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Report: 64% of Enterprises Have Been Hit by Supply Chain Attacks, Mainly Due to Increased Reliance on OSS

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The software industry’s reliance on open source along with a sharp rise in dependencies on open source software (OSS) has helped make supply chains a major security target. 64% of organizations have been affected by a software supply chain attack in the last year, according to a report.

The report, The 2022 State of the Software Supply Chain, was produced by an IoT software and solutions provider will return with data from over 100 Revenera audit services projects.

Although raising awareness about the use of open source is the first step to building and maintaining a successful open source management strategy, nearly 70% of organizations lack enterprise-wide policies. company to properly use open source.

Revenera’s audit team identified 12% more issues in 2021 than the previous year, with 2,200 issues discovered per audit project, compared to 1,959 in 2020. 61% of code base files scanned were attributed to open source, up 6 percentage points from 2020.

Additionally, compared to 2020, Revenera saw a 7% increase in binaries, which are more complex than source code in that they often combined IP addresses from multiple sources and are made up of many constituent files. .

In total, software supply chain attacks increased by more than 300% in 2021 compared to 2020, according to a study by Argon Security, recently acquired by Aqua Security. Revenera’s audit team discovered 282 security vulnerabilities per audit project, an increase of 217% from 2020. 27% of these vulnerabilities have a CVSS severity rating of “high”. Despite this, the level of security throughout the software development lifecycle remains low.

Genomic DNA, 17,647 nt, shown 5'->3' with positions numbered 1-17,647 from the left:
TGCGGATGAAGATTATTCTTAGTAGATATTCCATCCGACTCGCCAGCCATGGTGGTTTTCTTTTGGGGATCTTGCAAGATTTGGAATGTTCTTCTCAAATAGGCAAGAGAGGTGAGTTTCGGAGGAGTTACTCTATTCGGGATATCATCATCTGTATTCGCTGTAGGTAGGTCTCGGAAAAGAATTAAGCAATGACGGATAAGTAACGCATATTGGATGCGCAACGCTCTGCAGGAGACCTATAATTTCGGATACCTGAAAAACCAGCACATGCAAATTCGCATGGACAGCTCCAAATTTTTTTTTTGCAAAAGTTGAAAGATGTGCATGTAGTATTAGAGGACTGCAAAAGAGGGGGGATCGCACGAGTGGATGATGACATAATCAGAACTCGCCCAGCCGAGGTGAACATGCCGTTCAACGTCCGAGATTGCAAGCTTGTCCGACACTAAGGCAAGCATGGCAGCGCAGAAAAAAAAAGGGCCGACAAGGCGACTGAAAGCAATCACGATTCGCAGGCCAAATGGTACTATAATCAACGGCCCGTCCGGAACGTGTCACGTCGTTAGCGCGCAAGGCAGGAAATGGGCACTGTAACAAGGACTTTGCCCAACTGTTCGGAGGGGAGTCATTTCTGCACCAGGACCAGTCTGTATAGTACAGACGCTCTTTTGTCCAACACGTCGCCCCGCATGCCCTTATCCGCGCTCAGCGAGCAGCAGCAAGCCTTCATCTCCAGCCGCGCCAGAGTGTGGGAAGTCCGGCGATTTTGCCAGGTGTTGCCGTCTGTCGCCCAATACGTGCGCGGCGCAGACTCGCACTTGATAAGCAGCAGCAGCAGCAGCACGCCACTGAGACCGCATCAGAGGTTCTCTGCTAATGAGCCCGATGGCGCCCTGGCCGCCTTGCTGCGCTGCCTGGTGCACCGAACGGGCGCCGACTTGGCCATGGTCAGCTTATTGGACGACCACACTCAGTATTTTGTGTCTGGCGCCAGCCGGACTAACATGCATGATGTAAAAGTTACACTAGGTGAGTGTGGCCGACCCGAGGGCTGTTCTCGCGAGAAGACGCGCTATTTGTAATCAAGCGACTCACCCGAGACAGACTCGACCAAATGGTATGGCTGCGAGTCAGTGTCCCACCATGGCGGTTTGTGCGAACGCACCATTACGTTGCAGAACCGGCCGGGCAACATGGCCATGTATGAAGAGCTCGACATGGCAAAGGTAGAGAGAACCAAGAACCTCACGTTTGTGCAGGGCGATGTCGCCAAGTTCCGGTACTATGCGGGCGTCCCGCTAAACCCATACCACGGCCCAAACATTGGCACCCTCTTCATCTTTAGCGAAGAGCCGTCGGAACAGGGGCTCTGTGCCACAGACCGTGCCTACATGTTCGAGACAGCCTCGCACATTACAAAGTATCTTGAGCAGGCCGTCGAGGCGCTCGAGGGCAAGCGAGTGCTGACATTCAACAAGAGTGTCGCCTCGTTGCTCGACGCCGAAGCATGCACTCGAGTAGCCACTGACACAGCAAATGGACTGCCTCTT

However, some companies are trying to mitigate security risks through new regulations and software bill of materials (SBOM).

Industry and markets continue to respond to software supply chain and security risks by increasing regulations aimed at discovering and tracking open source issues through organizations and regulations such as NIST , PCI, OpenChain, OWASP, MITER, NHTSA and GDPR.

An executive order in May began prioritizing SBOM by stating that any software vendor that sells software to the federal government must provide an SBOM.

“As industries and governing bodies increase governance requirements and more companies require SBOM from software vendors as part of the contracting process to prove software supply chain security, have of a complete and accurate inventory of what is in the code will most likely become the norm rather than the exception,” the report states.

Revenera suggested these are the six steps to better secure the software supply chain:

  1. “Understand the construction of the software pipeline and how sources, components and software packages enter.
  2. Produce an accurate SBOM that includes all subcomponents, hidden dependencies, and associated licenses.
  3. Move vulnerability management and license compliance to the left to minimize and mitigate open source risks early in the devops lifecycle.
  4. Collaborate with the main stakeholders of the organization
  5. Empower software developers by providing ongoing training on managing security vulnerabilities and licensing compliance.
  6. Implement an SCA solution that identifies both security and license compliance issues in code.